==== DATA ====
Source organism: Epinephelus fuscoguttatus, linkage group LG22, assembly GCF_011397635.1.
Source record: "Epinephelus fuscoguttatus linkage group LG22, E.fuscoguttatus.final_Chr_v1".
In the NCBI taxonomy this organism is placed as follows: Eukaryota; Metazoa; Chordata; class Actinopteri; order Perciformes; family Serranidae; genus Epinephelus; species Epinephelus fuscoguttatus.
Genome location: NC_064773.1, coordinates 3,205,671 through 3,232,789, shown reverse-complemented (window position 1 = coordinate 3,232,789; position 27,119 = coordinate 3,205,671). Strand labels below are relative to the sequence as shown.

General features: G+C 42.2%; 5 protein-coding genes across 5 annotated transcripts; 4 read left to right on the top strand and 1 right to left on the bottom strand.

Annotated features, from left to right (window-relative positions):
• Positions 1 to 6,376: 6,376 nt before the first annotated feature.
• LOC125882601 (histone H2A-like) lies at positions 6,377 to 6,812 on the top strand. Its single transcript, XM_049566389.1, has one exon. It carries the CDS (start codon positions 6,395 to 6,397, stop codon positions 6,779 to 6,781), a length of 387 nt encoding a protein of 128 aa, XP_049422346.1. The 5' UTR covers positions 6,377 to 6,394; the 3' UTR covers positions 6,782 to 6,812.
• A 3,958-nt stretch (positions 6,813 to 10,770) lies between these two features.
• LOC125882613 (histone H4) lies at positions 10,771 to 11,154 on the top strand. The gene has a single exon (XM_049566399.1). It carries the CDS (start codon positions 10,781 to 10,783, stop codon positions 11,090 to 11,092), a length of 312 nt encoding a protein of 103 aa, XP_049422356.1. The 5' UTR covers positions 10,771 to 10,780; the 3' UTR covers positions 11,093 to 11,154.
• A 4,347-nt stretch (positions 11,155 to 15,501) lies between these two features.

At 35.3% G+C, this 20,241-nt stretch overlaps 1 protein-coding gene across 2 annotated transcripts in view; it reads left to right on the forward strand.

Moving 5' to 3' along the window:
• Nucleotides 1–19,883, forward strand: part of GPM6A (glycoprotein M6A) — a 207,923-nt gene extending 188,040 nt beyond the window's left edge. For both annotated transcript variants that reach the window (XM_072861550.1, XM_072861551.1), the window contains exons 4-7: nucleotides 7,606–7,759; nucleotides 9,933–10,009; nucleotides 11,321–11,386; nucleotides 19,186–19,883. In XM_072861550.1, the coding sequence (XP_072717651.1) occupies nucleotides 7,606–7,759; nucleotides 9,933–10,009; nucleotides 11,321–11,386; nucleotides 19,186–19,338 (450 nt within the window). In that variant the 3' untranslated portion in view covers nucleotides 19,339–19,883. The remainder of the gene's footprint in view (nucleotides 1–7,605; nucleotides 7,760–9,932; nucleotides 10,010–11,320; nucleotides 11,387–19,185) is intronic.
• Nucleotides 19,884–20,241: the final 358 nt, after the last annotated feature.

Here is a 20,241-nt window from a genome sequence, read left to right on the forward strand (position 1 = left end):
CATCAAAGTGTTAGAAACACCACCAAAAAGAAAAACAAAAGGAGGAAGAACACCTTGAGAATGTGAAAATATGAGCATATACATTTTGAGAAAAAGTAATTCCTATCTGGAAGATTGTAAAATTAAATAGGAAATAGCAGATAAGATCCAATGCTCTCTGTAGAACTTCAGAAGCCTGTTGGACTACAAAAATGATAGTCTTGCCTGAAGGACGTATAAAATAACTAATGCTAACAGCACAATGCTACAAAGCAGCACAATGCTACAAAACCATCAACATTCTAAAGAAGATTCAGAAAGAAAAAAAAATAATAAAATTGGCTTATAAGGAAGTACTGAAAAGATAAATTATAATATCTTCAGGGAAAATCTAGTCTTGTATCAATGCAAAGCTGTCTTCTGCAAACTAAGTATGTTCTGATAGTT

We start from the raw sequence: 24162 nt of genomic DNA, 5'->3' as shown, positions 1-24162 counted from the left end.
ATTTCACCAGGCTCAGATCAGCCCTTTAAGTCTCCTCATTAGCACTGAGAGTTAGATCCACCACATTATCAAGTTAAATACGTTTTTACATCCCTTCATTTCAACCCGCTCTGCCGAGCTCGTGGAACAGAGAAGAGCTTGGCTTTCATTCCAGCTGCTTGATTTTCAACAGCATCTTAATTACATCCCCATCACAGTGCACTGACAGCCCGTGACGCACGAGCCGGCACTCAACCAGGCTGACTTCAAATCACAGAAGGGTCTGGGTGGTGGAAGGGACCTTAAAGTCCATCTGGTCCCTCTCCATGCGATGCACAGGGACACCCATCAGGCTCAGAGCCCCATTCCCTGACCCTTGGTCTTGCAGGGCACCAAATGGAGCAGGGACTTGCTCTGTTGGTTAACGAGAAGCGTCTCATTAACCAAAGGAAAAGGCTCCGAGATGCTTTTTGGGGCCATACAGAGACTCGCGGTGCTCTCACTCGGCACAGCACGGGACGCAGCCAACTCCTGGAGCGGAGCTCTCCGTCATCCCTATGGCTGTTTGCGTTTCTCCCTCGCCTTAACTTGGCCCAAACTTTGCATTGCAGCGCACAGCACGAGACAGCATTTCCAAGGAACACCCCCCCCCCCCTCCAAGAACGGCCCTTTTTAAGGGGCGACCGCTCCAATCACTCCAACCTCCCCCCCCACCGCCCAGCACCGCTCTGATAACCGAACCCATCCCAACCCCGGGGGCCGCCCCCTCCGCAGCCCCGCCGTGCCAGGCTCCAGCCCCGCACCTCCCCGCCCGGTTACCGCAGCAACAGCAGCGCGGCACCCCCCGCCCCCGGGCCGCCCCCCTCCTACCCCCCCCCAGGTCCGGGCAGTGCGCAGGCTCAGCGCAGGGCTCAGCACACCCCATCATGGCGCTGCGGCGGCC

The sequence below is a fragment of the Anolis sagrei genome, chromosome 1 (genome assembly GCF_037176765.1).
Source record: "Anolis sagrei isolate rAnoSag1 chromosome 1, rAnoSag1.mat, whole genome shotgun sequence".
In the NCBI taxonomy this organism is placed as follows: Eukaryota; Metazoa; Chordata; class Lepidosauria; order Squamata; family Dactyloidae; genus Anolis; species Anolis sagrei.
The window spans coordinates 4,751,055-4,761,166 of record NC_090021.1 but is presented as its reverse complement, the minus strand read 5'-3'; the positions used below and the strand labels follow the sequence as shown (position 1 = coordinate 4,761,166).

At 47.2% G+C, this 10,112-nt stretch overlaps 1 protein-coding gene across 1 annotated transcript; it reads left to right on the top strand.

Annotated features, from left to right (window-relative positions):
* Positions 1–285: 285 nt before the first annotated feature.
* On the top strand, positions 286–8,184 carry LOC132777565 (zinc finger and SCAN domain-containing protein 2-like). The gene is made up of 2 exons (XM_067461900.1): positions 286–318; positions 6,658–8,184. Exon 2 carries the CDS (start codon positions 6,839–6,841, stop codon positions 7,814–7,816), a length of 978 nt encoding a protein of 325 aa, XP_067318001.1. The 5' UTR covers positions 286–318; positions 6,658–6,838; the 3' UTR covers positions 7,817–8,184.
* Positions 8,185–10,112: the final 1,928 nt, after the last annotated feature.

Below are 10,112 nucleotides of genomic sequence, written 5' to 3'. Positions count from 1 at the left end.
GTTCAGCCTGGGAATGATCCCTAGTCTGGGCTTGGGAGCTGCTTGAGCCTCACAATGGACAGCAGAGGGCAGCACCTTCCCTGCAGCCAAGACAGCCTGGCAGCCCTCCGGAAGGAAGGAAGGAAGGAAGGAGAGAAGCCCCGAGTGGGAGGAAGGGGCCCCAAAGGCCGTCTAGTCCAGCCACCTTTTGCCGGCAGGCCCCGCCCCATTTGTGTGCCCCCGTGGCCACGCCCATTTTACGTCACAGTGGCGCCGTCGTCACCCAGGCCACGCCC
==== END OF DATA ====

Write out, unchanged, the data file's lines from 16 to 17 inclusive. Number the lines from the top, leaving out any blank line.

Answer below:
Here is a 20,241-nt window from a genome sequence, read left to right on the forward strand (position 1 = left end):
CATCAAAGTGTTAGAAACACCACCAAAAAGAAAAACAAAAGGAGGAAGAACACCTTGAGAATGTGAAAATATGAGCATATACATTTTGAGAAAAAGTAATTCCTATCTGGAAGATTGTAAAATTAAATAGGAAATAGCAGATAAGATCCAATGCTCTCTGTAGAACTTCAGAAGCCTGTTGGACTACAAAAATGATAGTCTTGCCTGAAGGACGTATAAAATAACTAATGCTAACAGCACAATGCTACAAAGCAGCACAATGCTACAAAACCATCAACATTCTAAAGAAGATTCAGAAAGAAAAAAAAATAATAAAATTGGCTTATAAGGAAGTACTGAAAAGATAAATTATAATATCTTCAGGGAAAATCTAGTCTTGTATCAATGCAAAGCTGTCTTCTGCAAACTAAGTATGTTCTGATAGTT